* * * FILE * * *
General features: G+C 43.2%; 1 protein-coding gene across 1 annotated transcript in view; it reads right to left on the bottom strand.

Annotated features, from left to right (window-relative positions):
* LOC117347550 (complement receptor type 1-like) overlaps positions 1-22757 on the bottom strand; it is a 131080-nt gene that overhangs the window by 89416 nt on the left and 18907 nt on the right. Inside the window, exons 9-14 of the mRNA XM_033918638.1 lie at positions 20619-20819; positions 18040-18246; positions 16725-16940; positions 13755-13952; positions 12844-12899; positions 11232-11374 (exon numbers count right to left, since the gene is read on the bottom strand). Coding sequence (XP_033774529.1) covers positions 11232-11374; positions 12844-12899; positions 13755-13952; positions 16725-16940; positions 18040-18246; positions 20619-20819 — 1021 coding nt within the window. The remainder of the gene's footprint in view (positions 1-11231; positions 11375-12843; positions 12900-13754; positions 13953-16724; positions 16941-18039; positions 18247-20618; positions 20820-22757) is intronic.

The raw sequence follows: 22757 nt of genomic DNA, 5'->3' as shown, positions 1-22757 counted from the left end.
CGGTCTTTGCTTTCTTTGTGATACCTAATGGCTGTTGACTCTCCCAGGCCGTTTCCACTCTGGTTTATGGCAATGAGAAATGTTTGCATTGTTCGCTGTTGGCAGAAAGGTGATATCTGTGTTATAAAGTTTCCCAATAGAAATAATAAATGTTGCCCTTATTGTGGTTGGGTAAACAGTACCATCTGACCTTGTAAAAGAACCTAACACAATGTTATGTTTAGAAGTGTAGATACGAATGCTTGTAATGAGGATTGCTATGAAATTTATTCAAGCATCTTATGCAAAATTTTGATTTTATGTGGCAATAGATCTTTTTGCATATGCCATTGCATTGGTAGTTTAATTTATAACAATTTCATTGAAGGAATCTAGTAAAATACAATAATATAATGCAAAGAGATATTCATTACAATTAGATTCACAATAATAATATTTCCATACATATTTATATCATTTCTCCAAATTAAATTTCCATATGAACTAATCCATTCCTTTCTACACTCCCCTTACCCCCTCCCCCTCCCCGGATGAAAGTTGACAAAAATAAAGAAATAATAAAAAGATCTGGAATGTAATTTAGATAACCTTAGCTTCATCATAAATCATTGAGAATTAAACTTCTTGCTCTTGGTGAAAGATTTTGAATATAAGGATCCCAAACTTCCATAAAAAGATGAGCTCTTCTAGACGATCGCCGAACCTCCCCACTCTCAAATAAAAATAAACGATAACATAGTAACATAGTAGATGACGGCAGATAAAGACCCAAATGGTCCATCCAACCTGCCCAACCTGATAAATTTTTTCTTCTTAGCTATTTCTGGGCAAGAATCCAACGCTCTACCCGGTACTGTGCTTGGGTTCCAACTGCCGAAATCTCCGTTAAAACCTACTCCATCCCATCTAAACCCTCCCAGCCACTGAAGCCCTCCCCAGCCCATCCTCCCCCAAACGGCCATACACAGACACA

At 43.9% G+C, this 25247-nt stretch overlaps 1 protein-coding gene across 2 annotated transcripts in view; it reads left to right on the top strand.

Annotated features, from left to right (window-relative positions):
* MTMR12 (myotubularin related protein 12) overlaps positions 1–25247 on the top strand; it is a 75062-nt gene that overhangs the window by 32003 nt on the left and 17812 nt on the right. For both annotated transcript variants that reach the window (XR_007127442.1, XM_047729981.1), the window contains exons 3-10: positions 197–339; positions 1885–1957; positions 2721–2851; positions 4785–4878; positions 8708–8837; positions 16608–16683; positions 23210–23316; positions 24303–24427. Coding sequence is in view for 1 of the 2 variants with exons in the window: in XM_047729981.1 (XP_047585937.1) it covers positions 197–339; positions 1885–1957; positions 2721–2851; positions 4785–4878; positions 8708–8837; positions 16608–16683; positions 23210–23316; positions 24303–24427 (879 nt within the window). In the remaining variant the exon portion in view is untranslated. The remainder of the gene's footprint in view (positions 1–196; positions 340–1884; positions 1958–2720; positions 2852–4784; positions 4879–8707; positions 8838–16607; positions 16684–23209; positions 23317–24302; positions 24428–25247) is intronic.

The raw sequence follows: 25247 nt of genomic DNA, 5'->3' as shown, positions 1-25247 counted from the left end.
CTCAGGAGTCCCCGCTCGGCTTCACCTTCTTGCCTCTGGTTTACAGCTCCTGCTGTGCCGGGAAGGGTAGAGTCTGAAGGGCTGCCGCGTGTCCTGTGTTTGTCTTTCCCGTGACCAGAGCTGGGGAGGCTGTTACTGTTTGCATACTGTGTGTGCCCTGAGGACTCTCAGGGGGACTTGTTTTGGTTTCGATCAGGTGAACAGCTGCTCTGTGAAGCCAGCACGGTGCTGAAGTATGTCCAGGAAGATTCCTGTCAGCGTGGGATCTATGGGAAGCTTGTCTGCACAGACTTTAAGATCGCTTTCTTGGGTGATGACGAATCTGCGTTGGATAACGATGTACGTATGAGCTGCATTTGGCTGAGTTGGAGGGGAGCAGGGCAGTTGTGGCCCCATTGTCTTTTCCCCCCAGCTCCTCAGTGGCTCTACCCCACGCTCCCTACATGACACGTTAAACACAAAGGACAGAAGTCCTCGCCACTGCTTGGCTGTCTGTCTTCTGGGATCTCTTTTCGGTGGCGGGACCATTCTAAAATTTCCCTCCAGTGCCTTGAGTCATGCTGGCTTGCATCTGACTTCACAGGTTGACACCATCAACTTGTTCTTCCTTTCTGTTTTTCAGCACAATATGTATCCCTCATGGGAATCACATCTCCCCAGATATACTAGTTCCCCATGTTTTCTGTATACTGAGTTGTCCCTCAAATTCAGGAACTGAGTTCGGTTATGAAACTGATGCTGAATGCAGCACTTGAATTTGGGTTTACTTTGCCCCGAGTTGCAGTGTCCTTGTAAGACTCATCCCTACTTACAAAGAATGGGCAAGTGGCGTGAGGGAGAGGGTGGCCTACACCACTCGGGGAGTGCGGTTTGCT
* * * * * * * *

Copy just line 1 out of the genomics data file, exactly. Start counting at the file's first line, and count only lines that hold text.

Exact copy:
General features: G+C 43.2%; 1 protein-coding gene across 1 annotated transcript in view; it reads right to left on the bottom strand.